Philip Alexander - there are lots of things we do not agree on but on this we absolutely do. I fully agree with your analysis of hyperloop.
Hyperloop is in the realm of Science Fiction right now. It might be possible but not with today's technology and materials. I am sure most engineers share this view but unfortunately, real engineering expertise is not appreciated enough by the corporate (or political) elite for our voices to be heard.
I also agree that the idea of connecting the airports and building a second runway at Gatwick is sound and makes much more strategic sense than a 3rd (expensive) runway at Heathrow. Unfortunately this choice is driven purely by politics - a sad state of affairs.
James Wren - as an engineer working in infrastructure on large scale Rail projects, I can tell you that it is highly likely that Designers / Site Engineers did point out that the project is over-running a long time before anyone took action. It's the normal course in today's society run by accountants and lawyers - lowly engineers raise concerns, management ignore them until they can't be ignored anymore. And then blame the engineers / installers / anyone they can other than themselves for the delays.
It is also a symptom of the lack of technical expertise in the construction sector (especially in client organisations). Sure - there are LOTS of highly qualified and competent people but there not enough of them to deliver all the work efficiently. This also tends to dilute their inputs to the point where they don't feel it's worth delivering good work anymore.
The sad part is...I don't see this getting better any time soon. There is a severe lack of accountability in our field, staff retention rates are low (especially on large scale infrastructure projects) and good engineering practice is often only followed on paper.
Comment on: Bryden Wood calls for open source construction
This is already being done to a limited extent in various areas of the industry. For example, Network Rail have a set of standard detail drawings which can be used almost out of the box provided some conditions on ground conditions / spans are met. While this is a good idea in principle, the standard designs require significant modifications more often then not.
Furthermore, despite R Annet's comment, modular designs are a real thing and used on a wide-scale in the building structures sector.
I feel open source designs would bring significant benefits to engineering and would allow continuous improvements to be made. However, engineers will still be required to sign designs off for local site conditions and constraints.
Comment on: ICE President interview | Andrew Wyllie
Congratulations to Mr. Wyllie for the new role.
However, what I am reading regarding Mr. Wyllie's view of gender equality and diversity is worrying. According to the Women's Engineering society, in 2017 only 15.1% of engineering graduates were female. One would expect this number to reflect the percentage of graduate jobs offered to female candidates as well. Being proud that "more than half of Costain's graduate intake was female" doesn't sound inclusive or fair to me.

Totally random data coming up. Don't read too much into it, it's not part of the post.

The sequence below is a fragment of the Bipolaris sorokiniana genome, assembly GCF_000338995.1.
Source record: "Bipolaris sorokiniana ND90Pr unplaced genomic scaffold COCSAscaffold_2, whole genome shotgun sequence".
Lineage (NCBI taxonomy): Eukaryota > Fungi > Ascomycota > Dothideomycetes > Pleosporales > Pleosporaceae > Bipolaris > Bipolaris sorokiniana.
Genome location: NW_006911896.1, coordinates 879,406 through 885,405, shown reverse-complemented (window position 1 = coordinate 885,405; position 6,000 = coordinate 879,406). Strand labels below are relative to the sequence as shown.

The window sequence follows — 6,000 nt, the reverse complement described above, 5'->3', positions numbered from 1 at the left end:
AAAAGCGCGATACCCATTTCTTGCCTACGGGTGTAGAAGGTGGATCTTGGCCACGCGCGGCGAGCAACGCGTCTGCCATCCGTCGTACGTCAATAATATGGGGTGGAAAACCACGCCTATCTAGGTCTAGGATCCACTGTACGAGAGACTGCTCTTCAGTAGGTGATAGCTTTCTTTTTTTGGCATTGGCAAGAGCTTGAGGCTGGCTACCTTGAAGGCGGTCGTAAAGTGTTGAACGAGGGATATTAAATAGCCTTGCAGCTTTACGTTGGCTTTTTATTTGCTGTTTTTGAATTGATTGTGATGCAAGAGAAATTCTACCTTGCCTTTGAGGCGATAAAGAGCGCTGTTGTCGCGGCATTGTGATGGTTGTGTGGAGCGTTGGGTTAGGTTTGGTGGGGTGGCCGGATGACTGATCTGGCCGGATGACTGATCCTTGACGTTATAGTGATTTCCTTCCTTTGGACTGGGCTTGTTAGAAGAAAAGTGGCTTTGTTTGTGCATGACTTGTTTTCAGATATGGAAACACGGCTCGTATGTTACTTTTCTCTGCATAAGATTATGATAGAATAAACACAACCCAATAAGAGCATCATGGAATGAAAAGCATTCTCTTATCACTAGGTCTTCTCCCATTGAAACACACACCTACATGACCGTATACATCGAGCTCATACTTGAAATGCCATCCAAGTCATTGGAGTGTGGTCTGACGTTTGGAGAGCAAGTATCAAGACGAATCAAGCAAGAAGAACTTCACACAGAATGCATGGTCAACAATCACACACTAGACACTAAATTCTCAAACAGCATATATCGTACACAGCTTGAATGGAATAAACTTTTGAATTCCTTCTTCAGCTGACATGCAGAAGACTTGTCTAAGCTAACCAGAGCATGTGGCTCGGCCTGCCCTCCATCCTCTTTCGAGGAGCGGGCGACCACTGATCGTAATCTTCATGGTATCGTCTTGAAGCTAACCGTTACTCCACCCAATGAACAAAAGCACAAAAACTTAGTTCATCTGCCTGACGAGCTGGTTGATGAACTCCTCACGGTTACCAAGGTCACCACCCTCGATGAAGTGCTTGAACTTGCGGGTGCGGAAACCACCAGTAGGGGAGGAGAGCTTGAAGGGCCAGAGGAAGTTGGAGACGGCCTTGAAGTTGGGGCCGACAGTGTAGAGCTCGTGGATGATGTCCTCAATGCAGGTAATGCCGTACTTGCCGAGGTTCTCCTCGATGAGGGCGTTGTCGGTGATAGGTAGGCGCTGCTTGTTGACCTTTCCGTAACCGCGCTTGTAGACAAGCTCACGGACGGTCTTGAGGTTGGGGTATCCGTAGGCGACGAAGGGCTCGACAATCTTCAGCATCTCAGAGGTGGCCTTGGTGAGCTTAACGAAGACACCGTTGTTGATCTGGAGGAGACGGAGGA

One key point missing from Mr Wyllie's agenda though is the fact that the "art" of engineering in general is currently going through a slow and painful death. Technical-minded, practical engineers are rare to come by and most engineers my age (late twenties - early thirties) are so disenchanted with the profession that they go into management or completely different work fields.
I am a huge sucker for technology as long as it makes people's lives better (and the current implementation of BIM in the UK really doesn't...but this is another discussion) so getting a more diverse range of skills into the ICE is a big plus in my book. However...capable design engineers are also needed to make this work and nobody seems to have a solution for this issue.
I see comments along the line of "scrap HS2...vanity project..." on many threads on the topic and I am very disappointed to see engineers making these comments.
HS2 isn't about saving 10 minutes to get to Birmingham. It's about providing an alternative rail route connecting the major UK cities, from London in the south all the way up to Edinburgh and Glasgow. A rail journey on HS2 from London to Edinburgh would be comparable in total travelling time to flying while being (in theory) cheaper and a whole lot more sustainable.
Most importantly, HS2 would provide an alternative route to the WCML / ECML. Only (ignorant) people who don't travel by train are unaware of the very frequent incidents which, even if they are localised and don't take long to fix, cause huge delays across the whole route. This is due to congestion and will not be solved by upgrades to the existing infrastructure - new routes are needed.
HS2 is about building resiliency in the current UK rail infrastructure with the added benefit of cutting down on North-South travel time. It is a piece of strategic infrastructure that has been over-politicised for electoral gains - very unfortunate.